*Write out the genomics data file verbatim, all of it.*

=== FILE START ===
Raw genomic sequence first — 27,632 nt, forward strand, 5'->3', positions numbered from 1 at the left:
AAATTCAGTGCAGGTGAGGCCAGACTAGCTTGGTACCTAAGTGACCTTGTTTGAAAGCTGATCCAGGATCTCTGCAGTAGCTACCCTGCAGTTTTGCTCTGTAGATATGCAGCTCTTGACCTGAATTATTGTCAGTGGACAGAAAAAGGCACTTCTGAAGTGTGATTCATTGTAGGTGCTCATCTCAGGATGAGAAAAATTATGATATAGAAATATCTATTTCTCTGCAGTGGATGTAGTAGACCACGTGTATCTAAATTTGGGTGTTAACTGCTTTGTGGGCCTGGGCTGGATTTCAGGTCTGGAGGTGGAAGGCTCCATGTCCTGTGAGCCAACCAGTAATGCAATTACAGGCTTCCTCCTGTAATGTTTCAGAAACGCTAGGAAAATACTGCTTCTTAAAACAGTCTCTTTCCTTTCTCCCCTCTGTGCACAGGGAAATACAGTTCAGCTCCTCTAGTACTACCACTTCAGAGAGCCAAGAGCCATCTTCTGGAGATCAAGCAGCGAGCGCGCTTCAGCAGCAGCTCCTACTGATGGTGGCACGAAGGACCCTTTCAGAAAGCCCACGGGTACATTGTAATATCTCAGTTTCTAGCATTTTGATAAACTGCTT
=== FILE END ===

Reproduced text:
Raw genomic sequence first — 27,632 nt, forward strand, 5'->3', positions numbered from 1 at the left:
AAATTCAGTGCAGGTGAGGCCAGACTAGCTTGGTACCTAAGTGACCTTGTTTGAAAGCTGATCCAGGATCTCTGCAGTAGCTACCCTGCAGTTTTGCTCTGTAGATATGCAGCTCTTGACCTGAATTATTGTCAGTGGACAGAAAAAGGCACTTCTGAAGTGTGATTCATTGTAGGTGCTCATCTCAGGATGAGAAAAATTATGATATAGAAATATCTATTTCTCTGCAGTGGATGTAGTAGACCACGTGTATCTAAATTTGGGTGTTAACTGCTTTGTGGGCCTGGGCTGGATTTCAGGTCTGGAGGTGGAAGGCTCCATGTCCTGTGAGCCAACCAGTAATGCAATTACAGGCTTCCTCCTGTAATGTTTCAGAAACGCTAGGAAAATACTGCTTCTTAAAACAGTCTCTTTCCTTTCTCCCCTCTGTGCACAGGGAAATACAGTTCAGCTCCTCTAGTACTACCACTTCAGAGAGCCAAGAGCCATCTTCTGGAGATCAAGCAGCGAGCGCGCTTCAGCAGCAGCTCCTACTGATGGTGGCACGAAGGACCCTTTCAGAAAGCCCACGGGTACATTGTAATATCTCAGTTTCTAGCATTTTGATAAACTGCTT